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Hi i've looked at all the other questions similar to this that I could find and haven't been able to fix my last problem, though the answers to other questions got me this far.

I'm trying to write an array to a file, and so far I can do that, but the writer just writes everything on the same line. For some reason it won't accept my new line command (\n) when viewed in notepad.

An example to try and explain:

Array contents: test, test2, test3, test4

Write to file

File contents: test test2 test3 test4

Whereas i want the file to be: test test2 test3 test4

Below is the segment of my code to write to the file.

    public void save(String fileName) throws FileNotFoundException {

    try {

        BufferedWriter writer = new BufferedWriter(new FileWriter(fileName));
        for ( int i = 0; i < nbrMovies; i++)
        {      
        writer.write(movies[i].getName() + " \n");
        }
        writer.close();
    } catch(IOException ex) {
        ex.printStackTrace();
    }
}

The file doesn't accept the "\n" command and instead just puts a little box next to the last movie added.

Any and all help would be greatly appreciated.

share|improve this question
    
All text files should be able to accept "\n" character. What text editor you use to open the text file you just wrote? The text editor may not support reading unix style text file and show \n as a little box. Try using "\r\n" if you want to have Windows style text file. The line endings are different on these two OS. –  gigadot Apr 28 '11 at 15:16
    
Better yet, use writer.newLine() and it will insert the appropriate line ending for the platform. –  Jacob Mattison Apr 28 '11 at 15:47

8 Answers 8

First of all, you shouldn't close() the stream after every write; move the close() outside your loop, preferably into a finally block to ensure it is called. Second, rather than writing "\n", a better approach is

writer.write(movies[i].getName());
writer.newLine();
writer.flush(); //optional
share|improve this answer

Take writer.close(); out of the for loop. Your code should be like this:-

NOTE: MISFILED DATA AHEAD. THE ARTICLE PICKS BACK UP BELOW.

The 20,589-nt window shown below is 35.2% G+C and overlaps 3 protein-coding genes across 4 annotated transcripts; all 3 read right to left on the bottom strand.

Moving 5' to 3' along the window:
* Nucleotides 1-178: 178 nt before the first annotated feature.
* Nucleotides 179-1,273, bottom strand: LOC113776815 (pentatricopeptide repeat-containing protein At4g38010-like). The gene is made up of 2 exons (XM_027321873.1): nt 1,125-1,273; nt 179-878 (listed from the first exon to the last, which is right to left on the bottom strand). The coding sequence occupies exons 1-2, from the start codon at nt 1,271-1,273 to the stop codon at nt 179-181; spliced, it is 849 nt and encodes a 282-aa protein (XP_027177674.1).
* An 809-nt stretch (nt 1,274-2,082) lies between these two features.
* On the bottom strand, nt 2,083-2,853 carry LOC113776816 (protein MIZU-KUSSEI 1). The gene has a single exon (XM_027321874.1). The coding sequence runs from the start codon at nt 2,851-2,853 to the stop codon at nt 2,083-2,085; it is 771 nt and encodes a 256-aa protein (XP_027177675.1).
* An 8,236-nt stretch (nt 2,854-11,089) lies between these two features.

public void save(String fileName) throws FileNotFoundException {
    BufferedWriter writer = null;
    try {

        writer = new BufferedWriter(new FileWriter(fileName));
        for ( int i = 0; i < nbrMovies; i++)
        {      
          writer.write(movies[i].getName());
          writer.newLine();
      writer.flush();
        }

    } catch(IOException ex) {
        ex.printStackTrace();
    } finally{
        if(writer!=null){
            writer.close();
        }  
    }
}
share|improve this answer
    
This snippet won't compile because writer is not visible inside the finally block. –  Binil Thomas Apr 28 '11 at 15:46
    
@Binil Thomas - Ofcourse - the purpose is not give production ready compile but to show where the problem is and how to do it better. Moving writer to outside the try catch is a very trivial task. –  CoolBeans Apr 28 '11 at 15:53
    
@CoolBeans - if its trivial why didn't you do it? I would of thought the purpose is to give a correct answer. –  user3799584 Aug 4 '14 at 20:00

There is this writer.newLine(); and move the call to close out of the loop.

share|improve this answer
import java.io.*;

public class WriteChar 
{

    public static void main(String[] args) 
    {

        try
    {
       File f=new File("WriteChar.txt");
      char c[]={'a','b','c','d','e','f','g'};


       FileWriter out=new FileWriter(f);
       out.write(c);
       System.out.println("Done ..........");
       out.close();
    }

        catch(IOException ioe)
        {
            ioe.printStackTrace();
        }
    }

}
share|improve this answer

Wrap the FileWriter or BufferedWriter with a PrintWriter, and you will have access to the println(...) method.

share|improve this answer

Move the writer.close() outside the loop. Also, make sure that you flush the writer before closing it.

share|improve this answer
    
close() has an implicit flush() –  Qwerky Apr 28 '11 at 14:57

Why don't you call close outside the loop?

Writer writer = null;
try {
    writer = new BufferedWriter(new FileWriter(fileName));
    for (Movie movie : movies) {      
        writer.write(movie.getName() + " \n");
    }
} catch(IOException ex) {
    ex.printStackTrace();
} finally {
    if (writer != null) {
        try {
            writer.close();
        } catch (IOException ignored) {
        }
    }
}
share|improve this answer

I agree with moving the writer.close() outside the loop. But there is a simpler way of doing what you want - rather than calling the newline function, just append carriage return instead of return at the end of the statement i.e.

change the statement: writer.write(movies[i].getName() + " \n"); to: writer.write(movies[i].getName() + " \r\n");

share|improve this answer
2  
This will work because notepad requires both the \r and the \n to recognize a newline. So this isn't a problem with writing the file - rather it's a problem opening a linux-style file in notepad. –  Erick Robertson Sep 27 '12 at 14:04

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